Earlier this week a major newspaper headlined how husbands were more dangerous than terrorists. Given Russia has just essentially legalized domestic violence and the prevalence of gun related deaths in DV in the USA, love being a killer isn’t just a hypothetical. Crime fiction, and thrillers in particular, have headed towards the domestic noir. Here’s some of my thoughts on when love goes wrong – did a live FB of this with #mysterythrillerweek which still goes for another 10 days so check it out.
Stalkers make good villains in psychological thrillers because they can be scary…and sitting in the safety of the arm chair we want to be scared, but know that we (and ultimately our hero/heroine) will survive. Of course some authors will play with this a bit and allow a character you have followed to die, so be careful who you identify with! They also make good villains because they are closer to home than serial killers who overpopulate crime books, certainly with respect to the real number; even if we haven’t been stalked we hear about it in the news, and there’s always some slightly creepy person (next door neighbour, ex-partner, guy who looked at you weirdly in the train) that helps set the imagination off. Also, as many stalkers do know the victim, this takes us into our homes where we can get really, really scared.
There are five types of stalker (classified by Mullen, an Australian Professor of forensic psychiatry).
- Rejected partner – occurs after the breakdown of a relationship and the stalker is ambivalent, angry at times but at others wants to try and resume the relationship
- Resentful – the stalker perceives some real or imagined mistreatment and seeks revenge
- Intimacy seeking—lonely, often mentally ill, includes the “erotomania”
- Incompetent—want a date or sexual relationship but are insensitive/ poor social skills
- Predatory—less of these than the others in the real world but overrepresented in fiction and these ones end up in prison: the psychopaths, usually male and targeting female who they have not met.
In MEDEA’S CURSE I use a stalker to drive the tension: Natalie King is a forensic psychiatrist, so she knows about the above types and the risks…so when the stalking escalates from notes at her work to notes at her home and then a break in, she knows she’s in trouble…
A parent’s love: why do some parents murder?
This is, fortunately, rare, but as a professor of perinatal psychiatry, this is my area of expertise—and worldwide, with the exception of African-American men in the USA between 20-35, the highest risk of being murdered in in the first day then first year of life. My forensic work is largely with women who commit neonaticide (infant in the first 24 hours after birth, usually with a hidden pregnancy) or infanticide (killing your child under the age of twelve months in most jurisdictions that have this law). I also do abuse cases and parenting assessments. A nasty custody case is the basis of the third Natalie book due out early next year, This I Would Kill For.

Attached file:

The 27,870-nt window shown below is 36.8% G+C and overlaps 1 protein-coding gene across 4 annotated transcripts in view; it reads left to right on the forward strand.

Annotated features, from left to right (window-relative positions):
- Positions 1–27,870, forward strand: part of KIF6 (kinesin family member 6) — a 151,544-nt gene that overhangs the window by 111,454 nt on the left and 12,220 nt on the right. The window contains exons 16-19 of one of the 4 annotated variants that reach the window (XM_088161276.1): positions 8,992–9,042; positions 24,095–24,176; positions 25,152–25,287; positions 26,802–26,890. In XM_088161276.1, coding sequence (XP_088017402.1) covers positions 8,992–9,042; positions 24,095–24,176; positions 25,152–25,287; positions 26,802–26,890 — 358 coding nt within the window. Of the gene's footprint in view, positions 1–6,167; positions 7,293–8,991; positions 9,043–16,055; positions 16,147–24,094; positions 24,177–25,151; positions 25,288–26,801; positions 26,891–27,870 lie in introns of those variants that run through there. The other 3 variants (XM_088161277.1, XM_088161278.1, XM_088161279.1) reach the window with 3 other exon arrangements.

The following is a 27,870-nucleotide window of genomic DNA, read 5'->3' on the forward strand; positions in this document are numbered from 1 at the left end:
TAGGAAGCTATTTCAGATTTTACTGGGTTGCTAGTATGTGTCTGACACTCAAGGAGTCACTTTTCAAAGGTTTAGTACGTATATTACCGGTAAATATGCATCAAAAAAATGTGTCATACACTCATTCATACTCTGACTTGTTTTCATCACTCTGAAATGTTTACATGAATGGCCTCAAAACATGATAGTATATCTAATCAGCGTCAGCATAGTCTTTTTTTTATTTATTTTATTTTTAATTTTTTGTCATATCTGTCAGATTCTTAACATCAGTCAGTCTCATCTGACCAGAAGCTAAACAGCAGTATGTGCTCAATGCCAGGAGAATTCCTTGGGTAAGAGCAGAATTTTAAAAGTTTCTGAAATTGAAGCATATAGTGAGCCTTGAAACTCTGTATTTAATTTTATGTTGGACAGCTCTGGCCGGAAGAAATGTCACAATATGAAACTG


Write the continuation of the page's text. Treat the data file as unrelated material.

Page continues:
With respect to mothers who are involved in these cases (fathers and stepfathers become more common perpetrator as the child gets older; in custody battles they may kill themselves and their wives as well), there are a number of factors involved. Originally the infanticide law was put in place for social reasons in the UK when there was no social supports and servant women were unable to care for babies (and were often pregnant against their will to the master of the house) and the infanticide law allowed some mercy (it is treated as manslaughter, and in some places/times no gaol time is done). Certainly unwanted babies are still left to die in third world countries, but also in the western world – often in neonaticide cases, by poorly educated, young, naïve women fearful of being judged and with poor problem solving abilities.
In infanticide a number of other factors come into play—psychosis, intellectual disability, drug abuse and depression with complex social factors in particular. Rarely a Munchausen’s by proxy may be in play. In MEDEA’S CURSE Natalie in pulled into a missing child case where the man’s previous partner was convicted of infanticide…and I open up the world of complex interplay of relationships and expectations postnatally on women. There is also a case in the background of possible Munchausen’s or personality disorder.
Narcissistic Love: when he/she just won’t let you go…because they own you and you owe them…
There’s a lot talked about and written in narcissism of late. Anne Manne explores it in The Life of I. She starts off citing Anders Breivek (the man who committed the massacre in Norway, brilliantly written about by Asne Seierstad in One of Us)—his massacre had nothing to do with love, but he does highlight why narcissists turn up in crime fiction.
All of us have personality features that make us who we are—and even those with narcissistic traits don’t necessarily have a personality disorder. But under stress our worst often comes to the surface—and there can be a lot of stress in relationships, so love can indeed go wrong when someone does have a narcissistic personality disorder. These people feel easily slighted, have a sense of entitlement, and have little regard for others feelings. And narcissistic love is about doing what you are told…and being owned. All is well when you are seen as an extension of them, and do as they desire…but rage, and a dangerous rage, can be the consequence of such acts of treachery as leaving them.
In DANGEROUS TO KNOW I explore this when Natalie tries to help her research supervisor, charming Associate Professor Frank Moreton, deal with the grief of his first wife. She quickly finds herself involved in a family with secrets and the threads of narcissism run deep, back to the patriarchal grandfather.